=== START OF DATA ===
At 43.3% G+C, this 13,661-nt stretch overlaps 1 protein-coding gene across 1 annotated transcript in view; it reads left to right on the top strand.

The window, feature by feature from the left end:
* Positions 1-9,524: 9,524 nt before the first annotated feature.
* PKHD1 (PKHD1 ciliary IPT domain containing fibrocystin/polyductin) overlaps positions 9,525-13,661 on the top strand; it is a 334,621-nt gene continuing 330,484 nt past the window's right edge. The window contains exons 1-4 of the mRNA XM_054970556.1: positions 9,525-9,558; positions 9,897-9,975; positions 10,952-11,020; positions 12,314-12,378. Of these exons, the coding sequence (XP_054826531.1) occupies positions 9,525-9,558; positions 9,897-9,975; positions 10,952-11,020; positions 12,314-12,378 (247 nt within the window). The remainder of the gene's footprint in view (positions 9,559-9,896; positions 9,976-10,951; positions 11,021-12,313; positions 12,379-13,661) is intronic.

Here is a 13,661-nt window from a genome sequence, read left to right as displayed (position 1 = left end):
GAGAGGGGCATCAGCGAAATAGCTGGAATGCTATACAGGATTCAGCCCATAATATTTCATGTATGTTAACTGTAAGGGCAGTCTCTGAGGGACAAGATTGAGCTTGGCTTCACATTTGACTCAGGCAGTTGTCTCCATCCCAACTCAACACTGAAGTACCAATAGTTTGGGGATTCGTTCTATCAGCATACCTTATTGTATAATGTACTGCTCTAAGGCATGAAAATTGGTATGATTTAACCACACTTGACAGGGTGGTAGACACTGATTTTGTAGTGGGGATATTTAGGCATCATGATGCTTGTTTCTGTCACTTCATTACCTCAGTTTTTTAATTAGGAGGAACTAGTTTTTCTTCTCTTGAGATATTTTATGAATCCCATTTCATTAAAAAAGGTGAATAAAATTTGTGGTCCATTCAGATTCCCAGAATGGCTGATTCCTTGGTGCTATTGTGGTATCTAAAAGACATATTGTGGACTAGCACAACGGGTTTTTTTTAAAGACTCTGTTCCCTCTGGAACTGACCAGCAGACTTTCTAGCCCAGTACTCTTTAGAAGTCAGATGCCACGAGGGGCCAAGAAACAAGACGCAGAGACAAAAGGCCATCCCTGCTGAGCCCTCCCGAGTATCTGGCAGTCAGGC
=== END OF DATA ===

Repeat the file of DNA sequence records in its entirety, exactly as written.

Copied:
At 43.3% G+C, this 13,661-nt stretch overlaps 1 protein-coding gene across 1 annotated transcript in view; it reads left to right on the top strand.

The window, feature by feature from the left end:
* Positions 1-9,524: 9,524 nt before the first annotated feature.
* PKHD1 (PKHD1 ciliary IPT domain containing fibrocystin/polyductin) overlaps positions 9,525-13,661 on the top strand; it is a 334,621-nt gene continuing 330,484 nt past the window's right edge. The window contains exons 1-4 of the mRNA XM_054970556.1: positions 9,525-9,558; positions 9,897-9,975; positions 10,952-11,020; positions 12,314-12,378. Of these exons, the coding sequence (XP_054826531.1) occupies positions 9,525-9,558; positions 9,897-9,975; positions 10,952-11,020; positions 12,314-12,378 (247 nt within the window). The remainder of the gene's footprint in view (positions 9,559-9,896; positions 9,976-10,951; positions 11,021-12,313; positions 12,379-13,661) is intronic.

Here is a 13,661-nt window from a genome sequence, read left to right as displayed (position 1 = left end):
GAGAGGGGCATCAGCGAAATAGCTGGAATGCTATACAGGATTCAGCCCATAATATTTCATGTATGTTAACTGTAAGGGCAGTCTCTGAGGGACAAGATTGAGCTTGGCTTCACATTTGACTCAGGCAGTTGTCTCCATCCCAACTCAACACTGAAGTACCAATAGTTTGGGGATTCGTTCTATCAGCATACCTTATTGTATAATGTACTGCTCTAAGGCATGAAAATTGGTATGATTTAACCACACTTGACAGGGTGGTAGACACTGATTTTGTAGTGGGGATATTTAGGCATCATGATGCTTGTTTCTGTCACTTCATTACCTCAGTTTTTTAATTAGGAGGAACTAGTTTTTCTTCTCTTGAGATATTTTATGAATCCCATTTCATTAAAAAAGGTGAATAAAATTTGTGGTCCATTCAGATTCCCAGAATGGCTGATTCCTTGGTGCTATTGTGGTATCTAAAAGACATATTGTGGACTAGCACAACGGGTTTTTTTTAAAGACTCTGTTCCCTCTGGAACTGACCAGCAGACTTTCTAGCCCAGTACTCTTTAGAAGTCAGATGCCACGAGGGGCCAAGAAACAAGACGCAGAGACAAAAGGCCATCCCTGCTGAGCCCTCCCGAGTATCTGGCAGTCAGGC